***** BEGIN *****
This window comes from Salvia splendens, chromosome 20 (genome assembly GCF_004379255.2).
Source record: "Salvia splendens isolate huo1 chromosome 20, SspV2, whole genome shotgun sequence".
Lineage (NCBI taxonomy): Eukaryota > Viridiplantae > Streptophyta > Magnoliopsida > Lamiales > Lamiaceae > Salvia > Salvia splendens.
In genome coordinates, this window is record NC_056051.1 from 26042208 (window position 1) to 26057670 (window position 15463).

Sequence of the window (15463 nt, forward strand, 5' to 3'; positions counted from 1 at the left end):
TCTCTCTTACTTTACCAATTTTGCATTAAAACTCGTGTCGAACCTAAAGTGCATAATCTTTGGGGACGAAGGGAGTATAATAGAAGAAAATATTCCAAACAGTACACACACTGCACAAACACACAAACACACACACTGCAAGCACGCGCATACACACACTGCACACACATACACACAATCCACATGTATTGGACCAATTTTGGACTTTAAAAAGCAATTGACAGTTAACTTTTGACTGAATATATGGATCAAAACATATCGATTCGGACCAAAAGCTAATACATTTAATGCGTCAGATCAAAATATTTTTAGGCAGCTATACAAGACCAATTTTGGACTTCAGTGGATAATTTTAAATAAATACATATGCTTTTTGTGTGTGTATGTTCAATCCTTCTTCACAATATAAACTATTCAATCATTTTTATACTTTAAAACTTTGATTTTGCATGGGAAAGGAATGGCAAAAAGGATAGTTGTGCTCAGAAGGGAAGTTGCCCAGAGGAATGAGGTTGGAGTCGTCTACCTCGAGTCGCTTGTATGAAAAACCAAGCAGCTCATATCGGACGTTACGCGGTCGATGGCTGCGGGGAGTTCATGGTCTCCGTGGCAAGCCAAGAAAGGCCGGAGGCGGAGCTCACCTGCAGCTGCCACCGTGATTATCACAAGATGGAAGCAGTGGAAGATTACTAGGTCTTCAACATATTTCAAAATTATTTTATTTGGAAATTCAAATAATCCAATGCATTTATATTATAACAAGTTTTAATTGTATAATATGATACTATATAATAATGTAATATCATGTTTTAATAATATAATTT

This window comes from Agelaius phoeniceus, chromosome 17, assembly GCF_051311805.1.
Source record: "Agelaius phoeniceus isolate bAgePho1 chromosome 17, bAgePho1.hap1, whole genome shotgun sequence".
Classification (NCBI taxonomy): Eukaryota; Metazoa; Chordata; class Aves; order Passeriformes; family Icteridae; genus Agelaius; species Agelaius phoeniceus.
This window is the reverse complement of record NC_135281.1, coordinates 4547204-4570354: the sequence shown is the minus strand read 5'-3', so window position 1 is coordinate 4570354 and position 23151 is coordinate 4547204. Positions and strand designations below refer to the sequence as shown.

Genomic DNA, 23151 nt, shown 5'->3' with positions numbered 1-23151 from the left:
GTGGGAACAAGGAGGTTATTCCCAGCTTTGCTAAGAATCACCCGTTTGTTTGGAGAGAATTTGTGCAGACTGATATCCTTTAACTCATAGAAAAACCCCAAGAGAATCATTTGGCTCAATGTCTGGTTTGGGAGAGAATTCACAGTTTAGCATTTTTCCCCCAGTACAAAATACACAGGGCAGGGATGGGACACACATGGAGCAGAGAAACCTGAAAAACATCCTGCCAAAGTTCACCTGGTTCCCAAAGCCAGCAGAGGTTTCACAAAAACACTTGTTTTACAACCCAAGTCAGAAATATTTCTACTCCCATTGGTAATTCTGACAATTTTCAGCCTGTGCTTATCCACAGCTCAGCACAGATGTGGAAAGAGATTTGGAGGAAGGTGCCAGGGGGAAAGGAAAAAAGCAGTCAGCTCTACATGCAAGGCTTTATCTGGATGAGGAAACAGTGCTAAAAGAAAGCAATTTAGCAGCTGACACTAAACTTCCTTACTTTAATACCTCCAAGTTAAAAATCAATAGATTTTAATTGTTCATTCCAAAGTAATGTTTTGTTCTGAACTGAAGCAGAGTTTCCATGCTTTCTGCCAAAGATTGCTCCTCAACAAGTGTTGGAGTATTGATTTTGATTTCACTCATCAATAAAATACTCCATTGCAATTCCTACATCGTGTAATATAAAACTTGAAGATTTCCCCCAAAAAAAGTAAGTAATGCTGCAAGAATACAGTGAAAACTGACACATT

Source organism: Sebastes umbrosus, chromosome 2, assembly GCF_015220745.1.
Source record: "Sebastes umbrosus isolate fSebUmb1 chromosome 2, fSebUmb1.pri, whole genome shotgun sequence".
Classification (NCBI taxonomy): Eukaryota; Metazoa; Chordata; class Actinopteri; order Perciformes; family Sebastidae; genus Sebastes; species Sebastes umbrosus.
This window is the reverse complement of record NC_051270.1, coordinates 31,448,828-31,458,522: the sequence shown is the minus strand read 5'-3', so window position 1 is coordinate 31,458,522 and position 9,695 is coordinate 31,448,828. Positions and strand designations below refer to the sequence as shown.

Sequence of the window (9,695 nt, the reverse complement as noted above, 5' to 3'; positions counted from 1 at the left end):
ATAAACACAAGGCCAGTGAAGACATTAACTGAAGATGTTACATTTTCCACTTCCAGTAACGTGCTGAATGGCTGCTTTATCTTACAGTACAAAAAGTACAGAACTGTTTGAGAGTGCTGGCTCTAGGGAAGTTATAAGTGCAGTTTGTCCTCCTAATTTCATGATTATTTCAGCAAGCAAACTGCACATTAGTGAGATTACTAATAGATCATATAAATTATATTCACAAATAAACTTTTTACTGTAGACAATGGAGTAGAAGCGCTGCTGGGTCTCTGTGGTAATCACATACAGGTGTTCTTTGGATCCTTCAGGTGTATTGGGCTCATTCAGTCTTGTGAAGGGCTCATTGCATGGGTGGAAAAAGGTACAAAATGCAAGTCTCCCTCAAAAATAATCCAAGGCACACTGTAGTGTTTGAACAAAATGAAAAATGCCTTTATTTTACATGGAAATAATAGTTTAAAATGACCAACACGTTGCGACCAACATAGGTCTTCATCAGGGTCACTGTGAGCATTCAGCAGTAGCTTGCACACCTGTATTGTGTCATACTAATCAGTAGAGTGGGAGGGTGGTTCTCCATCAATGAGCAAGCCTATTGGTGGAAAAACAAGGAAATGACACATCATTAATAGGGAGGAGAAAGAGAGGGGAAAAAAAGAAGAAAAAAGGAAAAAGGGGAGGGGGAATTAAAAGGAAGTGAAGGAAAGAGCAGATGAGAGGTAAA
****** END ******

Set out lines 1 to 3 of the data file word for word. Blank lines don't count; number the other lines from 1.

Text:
This window comes from Salvia splendens, chromosome 20 (genome assembly GCF_004379255.2).
Source record: "Salvia splendens isolate huo1 chromosome 20, SspV2, whole genome shotgun sequence".
Lineage (NCBI taxonomy): Eukaryota > Viridiplantae > Streptophyta > Magnoliopsida > Lamiales > Lamiaceae > Salvia > Salvia splendens.